Skip to content » IGCSE Computer Science Course » Electrical Data Transmission

Electrical Data Transmission


Introduction to Electrical Data Transmission

Research on how to use electrical currents to send data began in the early 1800s, however it wasn’t until 1844 that the first proper message was sent over electrical wires. Samuel Morse and associates successfully sent a message from Washington DC to Baltimore.

The message was coded using Morse Code and the message simply stated ‘What hath God Wraught’.

The device use to send message was a telegraph machine, a simple device where when you press a level it completes a circuit; at the other end of the cable electromagnet connected to a pencil scribe a series of dots and dashes onto a piece of moving paper.

Eventually operates became fluent in Morse code and the scribe machine was no longer needed – the operators could understand the beeps of the dots and dashes and could translate the code in real time as it came through the wire.

Repeater Stations

Telegraph Repeater. Source: Wikipedia

One of the problems with using electricity was that the signal would degrade over distance until it was no longer decipherable. In order to solve this problem signal repeaters were installed every few kilometers to boost the signal back up to full strength.

Telegraph Networks

Soon telegraph lines began to spread all over the USA and a network was installed spanning the entire country. In order to send messages to Europe giant undersea cables were laid down, thousands of miles long.

Laying the Atlantic telegraph cable 1858

The telephone

As the century progressed research into electrical communication continued and in 1876 Alexander Graham Bell made the world’s first telephone call.

Computer Networking

With the invention of modern computers in the early 20th century research was directed at sending data electronically between computers. In 1969, the ARPANet, the world’s first packet-switched network was switch on and first foundations for modern networking were laid.


Twisted Pair

Twisted Pair Cables

One of the problems with sending data through the use of two copper cables is that the electrical cables create magnetic fields which cause interference, degrading the signal being sent. Alexander Graham Bell discovered that this interference can be reduced by twisting the cables round each other. This meant that on average, throughout the cable run, the cables shared the same axis, and the magnetic fields largely cancelled each other out.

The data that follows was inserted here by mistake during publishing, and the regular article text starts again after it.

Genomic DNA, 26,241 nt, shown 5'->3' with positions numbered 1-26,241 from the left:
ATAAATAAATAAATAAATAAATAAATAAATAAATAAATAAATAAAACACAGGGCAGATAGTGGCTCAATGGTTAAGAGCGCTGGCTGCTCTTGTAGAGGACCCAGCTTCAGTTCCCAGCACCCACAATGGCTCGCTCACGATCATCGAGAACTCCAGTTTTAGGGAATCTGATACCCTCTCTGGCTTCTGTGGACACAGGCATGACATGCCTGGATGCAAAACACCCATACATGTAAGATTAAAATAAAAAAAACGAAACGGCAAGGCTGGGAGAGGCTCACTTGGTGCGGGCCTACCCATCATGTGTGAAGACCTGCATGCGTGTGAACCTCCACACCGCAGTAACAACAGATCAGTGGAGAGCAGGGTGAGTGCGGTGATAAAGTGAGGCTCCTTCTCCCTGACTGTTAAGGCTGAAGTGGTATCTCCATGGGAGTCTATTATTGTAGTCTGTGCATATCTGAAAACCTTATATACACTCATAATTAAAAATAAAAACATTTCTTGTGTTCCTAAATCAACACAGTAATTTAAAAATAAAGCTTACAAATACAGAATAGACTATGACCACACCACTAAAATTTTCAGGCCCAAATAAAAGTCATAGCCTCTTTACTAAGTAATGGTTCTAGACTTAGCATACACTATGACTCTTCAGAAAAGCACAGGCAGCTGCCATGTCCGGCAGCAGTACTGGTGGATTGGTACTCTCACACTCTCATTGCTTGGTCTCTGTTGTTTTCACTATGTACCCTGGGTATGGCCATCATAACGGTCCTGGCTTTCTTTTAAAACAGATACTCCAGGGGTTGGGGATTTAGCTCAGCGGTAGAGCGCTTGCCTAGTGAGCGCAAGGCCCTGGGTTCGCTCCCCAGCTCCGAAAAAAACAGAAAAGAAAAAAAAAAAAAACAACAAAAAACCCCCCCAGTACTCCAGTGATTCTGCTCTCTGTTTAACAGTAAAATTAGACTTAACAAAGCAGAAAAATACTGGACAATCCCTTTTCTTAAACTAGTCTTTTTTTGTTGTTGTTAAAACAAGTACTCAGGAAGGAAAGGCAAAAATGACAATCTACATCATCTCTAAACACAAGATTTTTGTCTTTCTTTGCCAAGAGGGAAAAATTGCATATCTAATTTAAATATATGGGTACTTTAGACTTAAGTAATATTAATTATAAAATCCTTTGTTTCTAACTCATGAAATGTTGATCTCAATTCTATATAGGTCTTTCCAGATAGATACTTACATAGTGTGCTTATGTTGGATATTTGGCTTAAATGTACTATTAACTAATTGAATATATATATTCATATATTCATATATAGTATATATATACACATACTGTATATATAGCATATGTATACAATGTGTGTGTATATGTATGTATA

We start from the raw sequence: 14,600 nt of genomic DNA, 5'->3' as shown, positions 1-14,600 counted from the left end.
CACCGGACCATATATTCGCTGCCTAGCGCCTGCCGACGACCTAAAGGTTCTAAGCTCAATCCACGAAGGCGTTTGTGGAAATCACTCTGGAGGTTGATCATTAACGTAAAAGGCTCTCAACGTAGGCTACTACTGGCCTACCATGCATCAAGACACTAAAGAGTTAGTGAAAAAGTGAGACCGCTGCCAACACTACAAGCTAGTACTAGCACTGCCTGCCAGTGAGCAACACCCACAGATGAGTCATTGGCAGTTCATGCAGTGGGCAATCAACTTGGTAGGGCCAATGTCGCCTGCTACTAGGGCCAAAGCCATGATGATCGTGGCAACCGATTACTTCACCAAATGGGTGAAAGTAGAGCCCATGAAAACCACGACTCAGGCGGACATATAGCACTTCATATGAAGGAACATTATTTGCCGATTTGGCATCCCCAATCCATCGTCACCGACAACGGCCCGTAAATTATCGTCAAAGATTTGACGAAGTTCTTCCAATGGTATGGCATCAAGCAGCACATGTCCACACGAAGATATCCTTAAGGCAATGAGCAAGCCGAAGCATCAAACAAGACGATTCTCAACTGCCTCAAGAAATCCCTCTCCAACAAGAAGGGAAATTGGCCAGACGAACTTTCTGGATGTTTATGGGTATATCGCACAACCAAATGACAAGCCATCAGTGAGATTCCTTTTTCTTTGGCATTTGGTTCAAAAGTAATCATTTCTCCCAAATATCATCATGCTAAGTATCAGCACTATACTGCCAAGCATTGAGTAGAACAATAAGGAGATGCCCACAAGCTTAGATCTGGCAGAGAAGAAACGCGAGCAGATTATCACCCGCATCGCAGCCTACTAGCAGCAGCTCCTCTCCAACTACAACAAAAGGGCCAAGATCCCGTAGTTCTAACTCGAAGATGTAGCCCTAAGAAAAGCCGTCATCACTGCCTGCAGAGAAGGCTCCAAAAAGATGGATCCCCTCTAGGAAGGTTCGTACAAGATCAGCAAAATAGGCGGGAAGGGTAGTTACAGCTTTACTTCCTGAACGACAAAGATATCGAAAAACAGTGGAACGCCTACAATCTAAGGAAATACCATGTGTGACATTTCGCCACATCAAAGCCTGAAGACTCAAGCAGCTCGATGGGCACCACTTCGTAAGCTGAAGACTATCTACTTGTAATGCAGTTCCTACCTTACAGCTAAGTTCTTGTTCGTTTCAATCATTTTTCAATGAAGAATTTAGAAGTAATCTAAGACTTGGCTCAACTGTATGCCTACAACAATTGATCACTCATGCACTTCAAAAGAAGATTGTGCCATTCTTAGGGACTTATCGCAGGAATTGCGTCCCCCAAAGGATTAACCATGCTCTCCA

Coaxial Cables

While twisting cables reduced the magnetic interference to  a large degree, over large distances the interference was still an issue and this restricted the transmission frequency and therefore data transfer volume. This problem was overcome in 1929 by Herman Affel, who discovered that if you create a cable where one solid cable runs inside another hollow cable the two cables share the same axis along the length of the entire cable. – hence the term co-axial (same axis) cable.

The first computer networks used coaxial cables transmit data between computers and between networks.




Ethernet Cables

Although coaxial cables offered high transmission speeds over large distances they had a few problems:

  • It was difficult to add new computers to the networks
  • The cables were large and difficult to fit around work spaces.
  • Sending high speed duplex data was problematic

Source: Oyuhain @ Wikipedia

In 1973 a team at Xerox corporation invented Ethernet, a combination of twisted pair cables with special adapters on either end – RJ45 connectors. These allow the development on easy to use and simple to maintain ‘plug and play’ network devices that didn’t need any specialist tools to install or add new devices to. Although technically slower than coaxial cables and limited to 100m in maximum length, Ethernet soon became the de-facto world standard for home and office networks.

Ethernet cables are quick and easy to connect to networking devices

Pros and Cons

Advantages of Electronic Data Transmission

  • Data transmission is quite fast and reliable
  • More secure than a wireless network
  • Most desktop and business devices use ethernet so it is widely compatible
  • Ethernet networking devices are usually cheaper and more reliable than other types of networking devices

Disadvantages of Electrical Data Transmission

  • Electromagnetic interference means that there are limits to the speed and bandwidth of electronic data transmission.
  • The system is wired so any device connected to the system is not portable.




 | Next: Optical Data Transmission >>